Whether it's an embarrassing collection of drugstore romance novels or your Aunt Abby and Martha's crowd of poisoned septuagenarians buried in the basement, we've all got obsessions we'd rather not announce to the whole world.  So why would you want to write about them?  Or better yet, why have authors and screenwriters poured their guiltiest pleasures and dirtiest secrets into their work, knowing full well how much they're revealing to their audiences?  As terrifying as it may be, writing about our obsessions can lead us to the story we want to tell, so fiction can be a form of confession.  Of course, that confession can be as cathartic or discreet as we want to make it, as dictated by the unwavering laws of artistic license.  (Just don't make it all up and call it an autobiography, a la James Frey.)

Getting in touch with our obsessions can unlock insight about ourselves as well as our characters.  What does your obsession say about you (besides the fact that you're obsessed with something)?  Maybe you care deeply about the ones you love and would do anything to prevent them from going to prison for murder (and maybe that's what makes you as charming as Cary Grant).  Why exactly do you feel so guilty about your guilty pleasure?  Maybe your archaic ideals of romance are so closeted because they clash with your attitude as a modern woman.  Deconstructing our obsessions can help us translate them into our characters' desires and flaws, which can help us figure out what obstacles they need to overcome to attain their desires, etc.  Before you know it, a plethora of plot bunnies will emerge!

Your task: Write for 10 minutes about the one obsession you don't want anyone to know about.  And don't hold back -- you can always bury it with those gentlemen in the basement...

Good luck, and happy writing!

Thursday, June 16, 2011

Hockey Fans Defy Stereotypes

by Jack Solowey

The usually tranquil seaside city of Vancouver erupted in chaos last night, following the Canucks's 4-0 defeat by the Boston Bruins in game 7 of the Stanley Cup Final. At the close of the third period, otherwise mild-mannered Canadians took to the streets in an atypical display of human emotion. 150 were injured as the British Columbians burned cars, smashed storefronts, and unleashed lifetimes of pent up aggression. 

"This is the first time in my life I've burned anything. Even birthday candles used to scare me, but torching that Mountie's horse felt pretty good eh!" stated Ethan Taylor an investment banker and Vancouver native. "Now that I've tasted blood, I don't think I can ever go back to my timid Canadian ways."

We caught Taylor marching with a cohort of crazed Canucks fans from the Rogers Arena to a local liquor store. There, the mob proceeded to loot bottles of Molson Ice and Canadian Club Whiskey in order to make molotov cocktails.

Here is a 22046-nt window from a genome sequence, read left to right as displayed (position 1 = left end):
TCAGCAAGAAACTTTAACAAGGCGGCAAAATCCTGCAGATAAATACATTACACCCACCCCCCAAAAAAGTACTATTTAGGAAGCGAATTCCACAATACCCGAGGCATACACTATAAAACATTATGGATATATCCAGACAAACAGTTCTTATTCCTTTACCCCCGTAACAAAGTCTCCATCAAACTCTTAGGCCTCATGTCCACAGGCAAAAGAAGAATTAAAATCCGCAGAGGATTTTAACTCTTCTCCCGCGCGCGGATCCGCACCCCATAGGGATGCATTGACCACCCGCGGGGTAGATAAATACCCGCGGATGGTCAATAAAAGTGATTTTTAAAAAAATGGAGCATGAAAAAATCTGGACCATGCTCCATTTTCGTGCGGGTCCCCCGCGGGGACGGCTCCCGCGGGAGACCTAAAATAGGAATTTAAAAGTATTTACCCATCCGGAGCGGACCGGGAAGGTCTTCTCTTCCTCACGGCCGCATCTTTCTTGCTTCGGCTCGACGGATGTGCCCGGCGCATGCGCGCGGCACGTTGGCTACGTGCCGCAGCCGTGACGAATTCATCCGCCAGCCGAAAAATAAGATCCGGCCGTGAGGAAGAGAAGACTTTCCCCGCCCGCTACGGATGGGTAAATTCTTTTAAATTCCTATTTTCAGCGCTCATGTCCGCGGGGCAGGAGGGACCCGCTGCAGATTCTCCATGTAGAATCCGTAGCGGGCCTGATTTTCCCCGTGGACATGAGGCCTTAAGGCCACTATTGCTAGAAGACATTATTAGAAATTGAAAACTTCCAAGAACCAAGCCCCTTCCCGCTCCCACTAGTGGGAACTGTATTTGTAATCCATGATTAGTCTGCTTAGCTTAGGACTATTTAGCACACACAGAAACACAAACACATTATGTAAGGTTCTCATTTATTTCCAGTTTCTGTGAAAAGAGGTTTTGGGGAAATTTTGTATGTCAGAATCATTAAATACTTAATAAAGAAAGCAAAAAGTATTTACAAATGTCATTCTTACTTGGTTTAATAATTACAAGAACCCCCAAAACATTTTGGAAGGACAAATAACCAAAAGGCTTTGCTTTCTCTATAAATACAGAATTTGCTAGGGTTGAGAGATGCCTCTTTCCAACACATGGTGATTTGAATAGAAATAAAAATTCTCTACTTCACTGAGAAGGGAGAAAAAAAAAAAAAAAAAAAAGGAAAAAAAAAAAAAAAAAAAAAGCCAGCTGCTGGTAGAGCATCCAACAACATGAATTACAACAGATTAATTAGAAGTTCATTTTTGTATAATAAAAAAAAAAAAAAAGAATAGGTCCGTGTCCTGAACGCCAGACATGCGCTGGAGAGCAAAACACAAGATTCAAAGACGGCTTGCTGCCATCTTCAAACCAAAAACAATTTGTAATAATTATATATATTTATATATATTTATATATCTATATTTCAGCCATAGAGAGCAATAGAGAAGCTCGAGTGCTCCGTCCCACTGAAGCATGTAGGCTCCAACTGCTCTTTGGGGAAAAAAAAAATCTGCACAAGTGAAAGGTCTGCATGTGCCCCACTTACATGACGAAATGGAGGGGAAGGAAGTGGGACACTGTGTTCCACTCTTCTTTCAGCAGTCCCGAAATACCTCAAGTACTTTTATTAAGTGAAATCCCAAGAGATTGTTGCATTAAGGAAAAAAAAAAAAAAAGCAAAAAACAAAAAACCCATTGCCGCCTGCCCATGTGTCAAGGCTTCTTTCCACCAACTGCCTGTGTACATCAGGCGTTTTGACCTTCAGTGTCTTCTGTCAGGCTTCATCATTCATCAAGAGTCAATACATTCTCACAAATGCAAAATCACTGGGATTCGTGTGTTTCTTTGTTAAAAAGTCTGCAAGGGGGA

The Royal Canadian Mounted Police had to be called up to halt this unprecedented destruction of property. Upon hearing that a mass of 70,000 hooligans was rampaging in the streets of Vancouver, R.C.M.P. Commissioner William Elliot is reported to have said "Stop messin' around ya no-good hoser! There aren't 70,000 people in all of Canada!" Elliot only realized that the call for assistance was not a prank when Prime Minister Stephen Harper personally begged him to step in. 

Perhaps even more shocking than Canada's latent urge to riot is Boston's sudden ability to maintain basic standards of human decency. Win or Lose, the Boston Police Department was prepared for an orgy of drunken violence that would last well into the wee hours of the morning. Barricades were set up along pub-lined streets, and hundreds of riot police in full body-armor established a tight perimeter around TD Garden. Surprisingly, these efforts were unnecessary.

Following the presentation of the Stanley Cup and the Conn Smythe trophy to Bruins captain Zdeno Chara and Bruins goalie Tim Thomas respectively, Bostonians put down their pints of lager, paused for a 20 second golf-clap, and exited single-file out of all local bars and restaurants.

One Bostonian, when asked why he was acting like a civilized member of society, stated, "I have wo[r]k in the mo[r]ning at John Hancock Insu[r]ance, I can't stay up all night drinkin' just becaws a' some stupid hawckey gayme. That'd be wicked irrespawnsable.

Wednesday, June 15, 2011

U.S. Snubbed Again by Glitzy International Affair

by Jack Solowey

The first full lunar eclipse in over a decade is taking place today, but you wouldn't know it. While South America, Africa, Europe, Asia, and Australia will be able to witness this breathtaking celestial phenomenon, the United States will not be attending. Left off the guest list, the US will have to make alternate plans for the evening - perhaps renting a movie with Canada.